3. SSG Jeff (USAR)

    The Spark Vark only had two? I thought they added a second pair of seats for that bird….

    I agree that they ought to have a second cockpit – one thing I noticed when in the Intel biz is that the closer one was to the target, the better the intel you got. I can’t quite see remoting the back seat like a UAV in a combat aircraft.

  4. SSG Jeff (USAR)

    Oh… and modifying an existing, tested airframe is a heck of a lot cheaper than designing a limited number purpose built airframe.

  5. Steeljawscribe

    SSG Jeff:
    “modifying an existing, tested airframe is a heck of a lot cheaper than designing a limited number purpose built airframe.”
    – Sometimes yes – sometimes no. The E-2 is arguably one of the most successful AEW platforms extant and began life as a purpose built airframe. It has been in continuous production since the early 1960s, albeit with significant updates to the weapons system.

    Indeed, the Spark ‘Vaark was a two seater. A lot of the automation work that N-G put into that effort set the stage for the EA-18G.

    As for the UAV aspect – I’m thinking more of autonomous operations (“search out, report, destroy, assess and report”). Familiar with the Harpy? It flies around, looking for a particular target and when that emitter is detected, it attacks by crashing into it. Imagine a UCAV, for example, that acts as a mother ship for a covey of Harpy-like devices as well as autonomously attacking networks and for a final piece d’resistance, carries a “conventional”EMP generator for going after the really high value unit when it reveals itself.
    – SJS

  6. The USMC is one of the services that are pushing hard for the EF-35 program. They have decided that the EF-18G is out of their price range. The USAF is looking hard at this as a way to salvage the money spent on the F-35 because costs are ballooning like a bad Adjustable Rate Mortgage.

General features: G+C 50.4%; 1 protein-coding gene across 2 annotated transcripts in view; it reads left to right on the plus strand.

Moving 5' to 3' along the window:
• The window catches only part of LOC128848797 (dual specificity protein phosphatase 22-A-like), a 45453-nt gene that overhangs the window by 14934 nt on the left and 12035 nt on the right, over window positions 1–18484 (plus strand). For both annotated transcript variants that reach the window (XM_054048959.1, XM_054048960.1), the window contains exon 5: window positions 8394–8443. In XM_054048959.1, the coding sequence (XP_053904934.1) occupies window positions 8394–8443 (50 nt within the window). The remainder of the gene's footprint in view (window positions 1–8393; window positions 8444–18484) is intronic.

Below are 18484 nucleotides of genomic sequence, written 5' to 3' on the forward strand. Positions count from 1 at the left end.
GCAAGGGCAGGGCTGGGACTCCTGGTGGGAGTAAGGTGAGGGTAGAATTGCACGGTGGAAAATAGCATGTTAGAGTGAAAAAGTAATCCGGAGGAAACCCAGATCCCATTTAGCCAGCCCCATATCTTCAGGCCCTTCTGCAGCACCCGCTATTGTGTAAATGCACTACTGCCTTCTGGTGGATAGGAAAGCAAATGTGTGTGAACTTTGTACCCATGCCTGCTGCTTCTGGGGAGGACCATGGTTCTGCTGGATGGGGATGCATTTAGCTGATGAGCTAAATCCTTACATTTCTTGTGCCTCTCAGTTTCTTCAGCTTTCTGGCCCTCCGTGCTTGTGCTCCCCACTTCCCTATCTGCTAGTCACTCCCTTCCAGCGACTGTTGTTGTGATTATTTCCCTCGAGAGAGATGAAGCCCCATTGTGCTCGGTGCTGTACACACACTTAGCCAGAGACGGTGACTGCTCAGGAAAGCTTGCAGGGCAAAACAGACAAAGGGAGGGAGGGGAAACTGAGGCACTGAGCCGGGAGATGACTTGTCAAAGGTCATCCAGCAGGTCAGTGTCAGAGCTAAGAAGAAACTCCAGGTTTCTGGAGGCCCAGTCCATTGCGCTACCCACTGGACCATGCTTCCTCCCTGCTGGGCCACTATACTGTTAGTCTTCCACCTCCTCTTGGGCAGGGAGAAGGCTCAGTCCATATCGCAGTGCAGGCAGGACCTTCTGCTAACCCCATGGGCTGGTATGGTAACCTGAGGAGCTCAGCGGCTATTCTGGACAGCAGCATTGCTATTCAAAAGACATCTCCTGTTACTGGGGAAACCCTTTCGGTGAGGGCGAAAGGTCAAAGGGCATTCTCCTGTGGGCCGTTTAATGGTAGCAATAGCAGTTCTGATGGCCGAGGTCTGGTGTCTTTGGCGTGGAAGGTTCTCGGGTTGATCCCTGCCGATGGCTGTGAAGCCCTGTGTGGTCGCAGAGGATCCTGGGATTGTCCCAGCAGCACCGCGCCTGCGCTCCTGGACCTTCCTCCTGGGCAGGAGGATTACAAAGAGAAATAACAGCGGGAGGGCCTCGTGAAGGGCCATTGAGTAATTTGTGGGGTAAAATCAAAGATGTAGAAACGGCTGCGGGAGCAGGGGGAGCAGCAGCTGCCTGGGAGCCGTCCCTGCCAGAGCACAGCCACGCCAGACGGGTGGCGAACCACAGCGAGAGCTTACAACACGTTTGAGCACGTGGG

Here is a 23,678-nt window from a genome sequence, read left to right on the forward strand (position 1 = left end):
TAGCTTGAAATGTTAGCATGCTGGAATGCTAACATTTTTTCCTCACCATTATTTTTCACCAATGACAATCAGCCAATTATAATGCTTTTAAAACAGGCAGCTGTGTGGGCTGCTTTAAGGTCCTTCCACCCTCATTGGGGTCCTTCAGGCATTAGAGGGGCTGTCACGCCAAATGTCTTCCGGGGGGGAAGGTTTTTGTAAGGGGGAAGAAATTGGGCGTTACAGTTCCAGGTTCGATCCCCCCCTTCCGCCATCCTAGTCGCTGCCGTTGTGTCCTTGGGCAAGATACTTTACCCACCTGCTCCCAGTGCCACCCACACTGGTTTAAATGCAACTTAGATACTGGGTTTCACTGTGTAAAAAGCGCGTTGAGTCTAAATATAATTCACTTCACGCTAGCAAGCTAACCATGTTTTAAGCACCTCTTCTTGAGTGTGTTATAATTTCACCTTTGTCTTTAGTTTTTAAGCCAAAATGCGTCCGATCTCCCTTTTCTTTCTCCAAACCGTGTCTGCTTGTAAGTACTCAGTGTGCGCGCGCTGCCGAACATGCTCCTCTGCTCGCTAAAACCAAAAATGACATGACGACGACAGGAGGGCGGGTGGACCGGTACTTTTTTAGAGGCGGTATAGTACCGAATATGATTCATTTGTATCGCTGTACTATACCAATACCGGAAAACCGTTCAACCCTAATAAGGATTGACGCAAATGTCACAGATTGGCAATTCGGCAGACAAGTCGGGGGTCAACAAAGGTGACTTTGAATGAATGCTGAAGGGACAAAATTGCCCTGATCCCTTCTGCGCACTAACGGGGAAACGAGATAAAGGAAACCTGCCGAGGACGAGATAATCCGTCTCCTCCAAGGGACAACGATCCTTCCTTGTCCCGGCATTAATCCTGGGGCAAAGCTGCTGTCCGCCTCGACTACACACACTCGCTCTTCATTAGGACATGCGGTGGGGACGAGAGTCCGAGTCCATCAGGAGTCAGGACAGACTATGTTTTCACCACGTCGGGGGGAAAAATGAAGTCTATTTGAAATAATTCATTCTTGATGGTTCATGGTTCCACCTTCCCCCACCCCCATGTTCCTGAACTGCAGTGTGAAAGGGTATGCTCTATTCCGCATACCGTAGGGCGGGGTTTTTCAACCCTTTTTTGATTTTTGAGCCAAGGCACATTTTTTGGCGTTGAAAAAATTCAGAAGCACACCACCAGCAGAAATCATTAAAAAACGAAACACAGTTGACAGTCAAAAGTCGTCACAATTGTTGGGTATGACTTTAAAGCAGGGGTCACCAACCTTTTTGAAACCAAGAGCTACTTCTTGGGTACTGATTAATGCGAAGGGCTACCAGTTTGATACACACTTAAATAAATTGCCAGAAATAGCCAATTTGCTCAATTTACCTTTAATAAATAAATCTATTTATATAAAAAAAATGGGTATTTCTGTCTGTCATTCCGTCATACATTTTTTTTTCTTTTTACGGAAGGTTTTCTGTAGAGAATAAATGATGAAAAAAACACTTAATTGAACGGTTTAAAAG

One of the things that Lockheed and some of the air warfare think tanks are pushing is using net-centric warfare capabilities along with the increase bandwidth capabilities of new radar and communications systems that in reality a single person platform that was the central hub of a series of UCAVs that are pre configured to either be the hitters (ie armed with SideARM, AARM, JSOW, or similar PGM’s) and soft killers that are configured with EW transmitters and signal arrays.
    So if you do it that way, all the EF-35C is doing is carrying the processors and display units. The pilot is looking at the mission map and if he sees an enemy air defense site pop up and he can select it with his HOTAS system and the computer may interpret which would be the easiest to kill it with. A jammer and put the AD site under its bubble or send in a hard killer to put a warhead on the forehead.
    If this comes along then in reality the complexity of the airplane will decrease. Mainly because as long as there are two wings, a working engine, air in the tires, and working comms then the mission will be the go. Once the plane arrives on station then all it needs to do is hook into the net and go into action. Heck it would be easier to cycle in and out reliefs on station.
    Will it all work? SJS ask your friends still in the AEW community how CEC (co-operative engagement capability) is working? That is supposed to work in the same manner.

  7. sid

    How does all this extra power consumption…and the extra APU to generate it…impact fuel consumption?

    Will this puppy be able to radiate when its on the tanker?

  8. Steeljawscribe

    I guess my point is that if we are going to such extent to automate the system, it seems to be not that great a leap to place it aboard a UAV which provides some opportunities not available with a manned EF-35 (jeez, where the h3ll are they going to stuff all this in an EF-35B for pity’s sake?). It wouldn’t necessarily need to link back for control so much as to report what it (a) has found and (b) is doing about it.

    Sid: On the tanker *nothing* is radiating (or at least is not supposed to…) I know the AF tankers in particular get very jumpy about making sure everything is cold before closing in to plug-in.
    – SJS